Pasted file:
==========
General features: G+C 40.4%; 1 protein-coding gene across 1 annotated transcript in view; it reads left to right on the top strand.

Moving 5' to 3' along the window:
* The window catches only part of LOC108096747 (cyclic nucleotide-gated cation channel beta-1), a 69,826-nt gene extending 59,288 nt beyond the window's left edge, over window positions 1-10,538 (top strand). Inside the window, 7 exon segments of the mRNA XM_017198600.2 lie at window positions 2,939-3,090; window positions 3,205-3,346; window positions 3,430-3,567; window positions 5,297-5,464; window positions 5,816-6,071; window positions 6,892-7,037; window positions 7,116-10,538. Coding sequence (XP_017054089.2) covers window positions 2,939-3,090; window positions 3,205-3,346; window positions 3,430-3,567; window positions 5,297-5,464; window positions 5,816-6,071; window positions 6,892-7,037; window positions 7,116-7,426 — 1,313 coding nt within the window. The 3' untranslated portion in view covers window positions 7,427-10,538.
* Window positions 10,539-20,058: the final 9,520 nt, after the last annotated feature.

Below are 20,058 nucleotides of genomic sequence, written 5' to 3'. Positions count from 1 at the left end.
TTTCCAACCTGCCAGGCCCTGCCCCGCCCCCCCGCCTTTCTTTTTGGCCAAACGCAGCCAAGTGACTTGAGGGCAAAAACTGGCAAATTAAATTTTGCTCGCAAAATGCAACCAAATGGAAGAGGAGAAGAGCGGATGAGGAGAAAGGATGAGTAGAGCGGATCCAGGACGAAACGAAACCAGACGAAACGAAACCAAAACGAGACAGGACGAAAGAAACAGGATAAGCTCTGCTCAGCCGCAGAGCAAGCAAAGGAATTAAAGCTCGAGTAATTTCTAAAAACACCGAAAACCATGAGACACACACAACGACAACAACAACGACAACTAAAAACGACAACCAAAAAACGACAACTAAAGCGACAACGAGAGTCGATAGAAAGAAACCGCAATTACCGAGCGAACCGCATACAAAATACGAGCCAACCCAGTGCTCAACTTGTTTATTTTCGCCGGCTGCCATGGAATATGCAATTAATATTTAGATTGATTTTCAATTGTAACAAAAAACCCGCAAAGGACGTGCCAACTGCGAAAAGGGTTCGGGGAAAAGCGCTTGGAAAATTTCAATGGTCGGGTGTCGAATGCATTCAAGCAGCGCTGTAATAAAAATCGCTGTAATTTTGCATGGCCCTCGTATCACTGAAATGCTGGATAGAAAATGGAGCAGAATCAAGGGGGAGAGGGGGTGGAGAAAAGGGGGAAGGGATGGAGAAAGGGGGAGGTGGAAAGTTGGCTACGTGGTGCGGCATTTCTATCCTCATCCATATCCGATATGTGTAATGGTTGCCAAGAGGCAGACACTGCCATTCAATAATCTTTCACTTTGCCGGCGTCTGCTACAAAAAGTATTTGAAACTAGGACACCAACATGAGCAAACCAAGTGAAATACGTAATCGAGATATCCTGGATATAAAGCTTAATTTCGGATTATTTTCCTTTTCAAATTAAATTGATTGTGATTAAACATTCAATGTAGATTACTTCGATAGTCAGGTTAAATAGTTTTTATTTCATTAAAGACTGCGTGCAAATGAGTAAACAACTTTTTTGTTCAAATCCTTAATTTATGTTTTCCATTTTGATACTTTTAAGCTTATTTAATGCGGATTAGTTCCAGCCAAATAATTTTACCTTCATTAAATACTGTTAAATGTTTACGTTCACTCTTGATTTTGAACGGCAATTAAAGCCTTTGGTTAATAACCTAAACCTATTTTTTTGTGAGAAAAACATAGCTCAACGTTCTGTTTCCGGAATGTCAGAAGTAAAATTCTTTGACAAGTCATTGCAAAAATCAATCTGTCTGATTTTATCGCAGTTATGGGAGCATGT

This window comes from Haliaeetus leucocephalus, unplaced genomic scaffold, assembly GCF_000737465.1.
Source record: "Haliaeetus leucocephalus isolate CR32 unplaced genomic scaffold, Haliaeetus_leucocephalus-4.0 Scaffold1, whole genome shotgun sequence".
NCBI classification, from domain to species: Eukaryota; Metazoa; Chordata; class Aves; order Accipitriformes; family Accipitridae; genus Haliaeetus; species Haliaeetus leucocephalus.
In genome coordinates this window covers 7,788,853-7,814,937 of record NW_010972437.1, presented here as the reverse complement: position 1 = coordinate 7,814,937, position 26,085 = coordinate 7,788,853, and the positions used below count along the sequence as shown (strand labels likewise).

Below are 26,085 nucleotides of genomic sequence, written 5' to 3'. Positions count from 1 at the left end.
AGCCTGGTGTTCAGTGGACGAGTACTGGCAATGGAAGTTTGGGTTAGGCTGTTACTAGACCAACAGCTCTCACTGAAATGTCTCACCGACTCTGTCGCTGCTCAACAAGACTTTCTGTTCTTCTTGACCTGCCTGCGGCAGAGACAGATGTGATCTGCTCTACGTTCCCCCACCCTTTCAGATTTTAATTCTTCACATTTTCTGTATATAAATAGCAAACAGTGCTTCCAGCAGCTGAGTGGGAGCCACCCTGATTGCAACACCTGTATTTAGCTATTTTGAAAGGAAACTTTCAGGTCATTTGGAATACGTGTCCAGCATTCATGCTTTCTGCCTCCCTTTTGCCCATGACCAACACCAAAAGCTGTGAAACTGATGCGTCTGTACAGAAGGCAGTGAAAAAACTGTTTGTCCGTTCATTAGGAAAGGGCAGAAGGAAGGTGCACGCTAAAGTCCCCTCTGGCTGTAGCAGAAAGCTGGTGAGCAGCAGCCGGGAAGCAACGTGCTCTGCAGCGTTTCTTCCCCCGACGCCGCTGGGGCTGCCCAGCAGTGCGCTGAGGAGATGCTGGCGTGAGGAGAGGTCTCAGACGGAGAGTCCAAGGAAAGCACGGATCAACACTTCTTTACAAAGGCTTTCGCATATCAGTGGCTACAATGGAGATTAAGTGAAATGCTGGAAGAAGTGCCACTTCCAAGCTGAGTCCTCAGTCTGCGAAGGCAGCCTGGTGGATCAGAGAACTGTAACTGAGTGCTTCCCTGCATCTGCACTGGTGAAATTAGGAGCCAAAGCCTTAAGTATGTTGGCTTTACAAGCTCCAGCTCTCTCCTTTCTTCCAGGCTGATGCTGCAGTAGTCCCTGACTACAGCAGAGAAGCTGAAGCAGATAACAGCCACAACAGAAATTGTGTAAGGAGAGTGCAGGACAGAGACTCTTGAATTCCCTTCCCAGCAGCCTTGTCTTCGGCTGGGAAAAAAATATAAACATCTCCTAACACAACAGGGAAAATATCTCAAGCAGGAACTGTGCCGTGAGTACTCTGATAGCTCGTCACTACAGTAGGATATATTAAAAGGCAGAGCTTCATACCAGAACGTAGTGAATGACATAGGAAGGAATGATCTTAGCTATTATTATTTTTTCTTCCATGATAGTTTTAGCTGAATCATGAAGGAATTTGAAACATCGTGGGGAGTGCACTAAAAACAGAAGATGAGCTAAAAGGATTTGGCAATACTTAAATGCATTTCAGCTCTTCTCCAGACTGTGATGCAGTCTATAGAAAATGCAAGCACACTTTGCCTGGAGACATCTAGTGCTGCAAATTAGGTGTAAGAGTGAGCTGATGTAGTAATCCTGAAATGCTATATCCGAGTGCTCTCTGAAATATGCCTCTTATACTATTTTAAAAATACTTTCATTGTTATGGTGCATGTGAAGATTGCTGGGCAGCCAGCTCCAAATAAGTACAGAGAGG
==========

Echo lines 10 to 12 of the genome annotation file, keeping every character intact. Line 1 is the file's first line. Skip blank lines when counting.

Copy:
In genome coordinates this window covers 7,788,853-7,814,937 of record NW_010972437.1, presented here as the reverse complement: position 1 = coordinate 7,814,937, position 26,085 = coordinate 7,788,853, and the positions used below count along the sequence as shown (strand labels likewise).

Below are 26,085 nucleotides of genomic sequence, written 5' to 3'. Positions count from 1 at the left end.
AGCCTGGTGTTCAGTGGACGAGTACTGGCAATGGAAGTTTGGGTTAGGCTGTTACTAGACCAACAGCTCTCACTGAAATGTCTCACCGACTCTGTCGCTGCTCAACAAGACTTTCTGTTCTTCTTGACCTGCCTGCGGCAGAGACAGATGTGATCTGCTCTACGTTCCCCCACCCTTTCAGATTTTAATTCTTCACATTTTCTGTATATAAATAGCAAACAGTGCTTCCAGCAGCTGAGTGGGAGCCACCCTGATTGCAACACCTGTATTTAGCTATTTTGAAAGGAAACTTTCAGGTCATTTGGAATACGTGTCCAGCATTCATGCTTTCTGCCTCCCTTTTGCCCATGACCAACACCAAAAGCTGTGAAACTGATGCGTCTGTACAGAAGGCAGTGAAAAAACTGTTTGTCCGTTCATTAGGAAAGGGCAGAAGGAAGGTGCACGCTAAAGTCCCCTCTGGCTGTAGCAGAAAGCTGGTGAGCAGCAGCCGGGAAGCAACGTGCTCTGCAGCGTTTCTTCCCCCGACGCCGCTGGGGCTGCCCAGCAGTGCGCTGAGGAGATGCTGGCGTGAGGAGAGGTCTCAGACGGAGAGTCCAAGGAAAGCACGGATCAACACTTCTTTACAAAGGCTTTCGCATATCAGTGGCTACAATGGAGATTAAGTGAAATGCTGGAAGAAGTGCCACTTCCAAGCTGAGTCCTCAGTCTGCGAAGGCAGCCTGGTGGATCAGAGAACTGTAACTGAGTGCTTCCCTGCATCTGCACTGGTGAAATTAGGAGCCAAAGCCTTAAGTATGTTGGCTTTACAAGCTCCAGCTCTCTCCTTTCTTCCAGGCTGATGCTGCAGTAGTCCCTGACTACAGCAGAGAAGCTGAAGCAGATAACAGCCACAACAGAAATTGTGTAAGGAGAGTGCAGGACAGAGACTCTTGAATTCCCTTCCCAGCAGCCTTGTCTTCGGCTGGGAAAAAAATATAAACATCTCCTAACACAACAGGGAAAATATCTCAAGCAGGAACTGTGCCGTGAGTACTCTGATAGCTCGTCACTACAGTAGGATATATTAAAAGGCAGAGCTTCATACCAGAACGTAGTGAATGACATAGGAAGGAATGATCTTAGCTATTATTATTTTTTCTTCCATGATAGTTTTAGCTGAATCATGAAGGAATTTGAAACATCGTGGGGAGTGCACTAAAAACAGAAGATGAGCTAAAAGGATTTGGCAATACTTAAATGCATTTCAGCTCTTCTCCAGACTGTGATGCAGTCTATAGAAAATGCAAGCACACTTTGCCTGGAGACATCTAGTGCTGCAAATTAGGTGTAAGAGTGAGCTGATGTAGTAATCCTGAAATGCTATATCCGAGTGCTCTCTGAAATATGCCTCTTATACTATTTTAAAAATACTTTCATTGTTATGGTGCATGTGAAGATTGCTGGGCAGCCAGCTCCAAATAAGTACAGAGAGG